Finance Blog

Filing Taxes: Paperwork to Expect When Starting Your First Job

Written by Eva Rosenberg on January 7, 2013 in Tax  |   No comments

I recently received this question from a reader: “I’m 17 and I’m going to be getting my first job. What kind of tax forms do I need? Do I claim myself as a dependent?” A first job is pretty exciting. You start out feeling a…

filing-taxes-paperworkI recently received this question from a reader: “I’m 17 and I’m going to be getting my first job. What kind of tax forms do I need? Do I claim myself as a dependent?”

A first job is pretty exciting. You start out feeling a little bit hesitant because you’re not entirely sure what to expect, but you know you’re going to put so much energy, enthusiasm, and joy into your work that you think you’ll do the job better than anyone else ever did it before. And you know what? You probably will.

So, what kind of paperwork will you face on your first job?

1) The Form W-4. This tells your employer how much federal and state tax to withhold from your paycheck. Generally, if you’re working full-time and still live at home, the best way to fill this in is to claim S-0. That means that in box 3 you will select SINGLE, and in box 5 you will write the number zero.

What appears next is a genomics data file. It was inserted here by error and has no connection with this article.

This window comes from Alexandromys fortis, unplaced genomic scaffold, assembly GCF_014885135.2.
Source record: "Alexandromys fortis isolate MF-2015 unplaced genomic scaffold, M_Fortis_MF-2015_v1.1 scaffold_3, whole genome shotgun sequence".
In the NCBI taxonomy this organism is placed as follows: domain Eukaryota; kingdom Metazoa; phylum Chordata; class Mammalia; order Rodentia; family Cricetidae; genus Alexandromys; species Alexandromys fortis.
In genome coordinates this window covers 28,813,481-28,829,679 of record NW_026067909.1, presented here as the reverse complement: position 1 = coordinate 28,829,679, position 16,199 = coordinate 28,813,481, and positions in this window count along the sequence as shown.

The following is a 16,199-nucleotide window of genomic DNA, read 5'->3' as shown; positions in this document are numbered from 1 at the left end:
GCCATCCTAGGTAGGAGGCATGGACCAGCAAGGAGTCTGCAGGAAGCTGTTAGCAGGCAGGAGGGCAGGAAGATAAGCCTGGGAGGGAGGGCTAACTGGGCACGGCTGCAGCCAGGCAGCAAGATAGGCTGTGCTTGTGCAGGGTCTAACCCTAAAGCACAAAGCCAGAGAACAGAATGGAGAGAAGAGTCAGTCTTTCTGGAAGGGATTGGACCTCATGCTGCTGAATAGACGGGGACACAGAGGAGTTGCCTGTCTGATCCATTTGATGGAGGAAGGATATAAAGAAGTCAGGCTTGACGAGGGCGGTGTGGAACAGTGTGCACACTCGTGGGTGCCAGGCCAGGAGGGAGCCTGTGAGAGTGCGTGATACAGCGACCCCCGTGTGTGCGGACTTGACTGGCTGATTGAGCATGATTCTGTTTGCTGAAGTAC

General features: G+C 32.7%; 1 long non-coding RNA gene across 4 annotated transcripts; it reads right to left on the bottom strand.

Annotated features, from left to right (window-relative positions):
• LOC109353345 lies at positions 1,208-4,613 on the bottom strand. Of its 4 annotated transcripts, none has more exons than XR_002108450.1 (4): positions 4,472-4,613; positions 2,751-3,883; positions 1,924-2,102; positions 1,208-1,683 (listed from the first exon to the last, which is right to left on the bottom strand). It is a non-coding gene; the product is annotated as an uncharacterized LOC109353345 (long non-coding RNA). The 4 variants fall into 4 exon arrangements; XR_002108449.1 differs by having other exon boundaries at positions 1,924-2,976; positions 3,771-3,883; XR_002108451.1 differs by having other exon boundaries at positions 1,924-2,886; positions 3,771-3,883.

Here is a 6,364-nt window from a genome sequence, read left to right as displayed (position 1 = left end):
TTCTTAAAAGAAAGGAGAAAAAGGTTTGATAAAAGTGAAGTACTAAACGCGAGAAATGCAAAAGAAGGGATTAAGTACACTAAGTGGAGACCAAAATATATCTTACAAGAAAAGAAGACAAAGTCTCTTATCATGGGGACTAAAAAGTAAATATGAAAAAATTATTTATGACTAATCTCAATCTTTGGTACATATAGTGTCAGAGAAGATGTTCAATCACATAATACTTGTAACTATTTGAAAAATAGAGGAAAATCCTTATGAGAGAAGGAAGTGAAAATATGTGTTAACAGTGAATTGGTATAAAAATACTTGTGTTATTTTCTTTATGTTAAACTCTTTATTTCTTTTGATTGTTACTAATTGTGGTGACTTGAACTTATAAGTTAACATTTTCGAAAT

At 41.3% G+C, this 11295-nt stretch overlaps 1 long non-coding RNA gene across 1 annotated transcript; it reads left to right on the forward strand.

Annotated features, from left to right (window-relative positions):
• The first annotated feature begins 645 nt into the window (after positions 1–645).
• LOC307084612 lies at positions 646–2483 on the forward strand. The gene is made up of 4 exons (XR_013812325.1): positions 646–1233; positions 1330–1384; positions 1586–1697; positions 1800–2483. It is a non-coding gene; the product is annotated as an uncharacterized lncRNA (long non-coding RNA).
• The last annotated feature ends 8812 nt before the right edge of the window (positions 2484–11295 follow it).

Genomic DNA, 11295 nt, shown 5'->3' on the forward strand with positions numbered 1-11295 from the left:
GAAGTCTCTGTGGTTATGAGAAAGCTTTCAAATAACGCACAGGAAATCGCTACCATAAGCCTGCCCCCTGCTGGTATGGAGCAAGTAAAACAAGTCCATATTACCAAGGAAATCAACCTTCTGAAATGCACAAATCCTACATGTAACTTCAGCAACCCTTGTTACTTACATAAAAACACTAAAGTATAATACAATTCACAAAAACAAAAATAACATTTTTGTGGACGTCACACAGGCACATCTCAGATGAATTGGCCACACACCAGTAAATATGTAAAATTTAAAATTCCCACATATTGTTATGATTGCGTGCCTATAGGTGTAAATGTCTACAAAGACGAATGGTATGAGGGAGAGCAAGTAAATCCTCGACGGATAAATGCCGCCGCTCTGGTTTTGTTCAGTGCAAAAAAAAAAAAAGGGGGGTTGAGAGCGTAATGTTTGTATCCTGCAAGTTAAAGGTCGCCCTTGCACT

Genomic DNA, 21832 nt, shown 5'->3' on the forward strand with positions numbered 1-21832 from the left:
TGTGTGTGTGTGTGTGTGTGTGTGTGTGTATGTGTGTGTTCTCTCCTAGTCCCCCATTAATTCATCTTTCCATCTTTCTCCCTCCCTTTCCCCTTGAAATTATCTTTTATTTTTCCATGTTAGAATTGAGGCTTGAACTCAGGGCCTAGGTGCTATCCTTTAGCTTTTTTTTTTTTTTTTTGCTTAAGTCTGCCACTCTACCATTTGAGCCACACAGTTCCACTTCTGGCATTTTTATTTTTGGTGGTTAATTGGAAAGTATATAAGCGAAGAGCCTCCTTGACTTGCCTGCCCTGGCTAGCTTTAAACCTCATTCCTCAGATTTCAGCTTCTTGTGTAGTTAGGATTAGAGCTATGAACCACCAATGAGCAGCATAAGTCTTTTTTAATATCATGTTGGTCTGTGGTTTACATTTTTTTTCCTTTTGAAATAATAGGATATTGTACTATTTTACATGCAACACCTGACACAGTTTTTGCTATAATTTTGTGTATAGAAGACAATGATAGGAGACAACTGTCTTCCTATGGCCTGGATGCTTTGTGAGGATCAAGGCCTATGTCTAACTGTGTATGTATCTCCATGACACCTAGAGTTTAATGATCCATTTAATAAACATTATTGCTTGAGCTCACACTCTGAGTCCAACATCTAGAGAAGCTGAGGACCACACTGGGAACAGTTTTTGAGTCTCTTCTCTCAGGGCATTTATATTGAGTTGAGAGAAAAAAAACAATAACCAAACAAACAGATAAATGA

2) The I-9. This is to prove you have a legal right to work in this country. Be sure to bring your Social Security card and your driver’s license—your new employer will want to make photocopies. If you don’t have a driver’s license, bring your most recent school ID card, as long as it has a current photo and a description of you.

3) The benefits package. Take this home and discuss it with your parents, as it contains exciting (and possibly mysterious) information.

  • There may be information in the package about a flexible spending plan. This plan will allow you to set aside money to pay for medical costs you know you will be incurring, such as contact lenses, braces, medication, weight loss programs, or physical therapy. When you know you are going to have to spend the money anyway, these plans allow you to receive part of your wages tax-free to cover the costs.
  • This could be your opportunity to start putting away a little money toward retirement. You think that’s too far away to worry about? It might feel like forever—and who cares? You will at retirement.

At the end of the year, you’ll be filing taxes. Should you claim yourself as a dependent on your first Form 1040? If you’re 17, still living with your folks, and not a full-time student—no. If you’re 18 or older and paying your own way—yes, you should.

If you’re working your first job, it might also be a good time to check your credit report. Click here for more information about your Equifax Credit Report. 

Just one bit of advice for your new job: Separate yourself from your cell phone and texts while you’re working. All those friends (real and virtual) can wait until you take breaks or sign out for the day.

Eva Rosenberg, EA is the publisher of TaxMama.com , where your tax questions are answered. Eva is the author of several books and ebooks, including the new edition of Small Business Taxes Made Easy. Eva teaches a tax pro course at IRSExams.com and tax courses you might enjoy at http://www.cpelink.com/teamtaxmama.

No comments yet

Leave a Comment

Name :

Commenting guidelines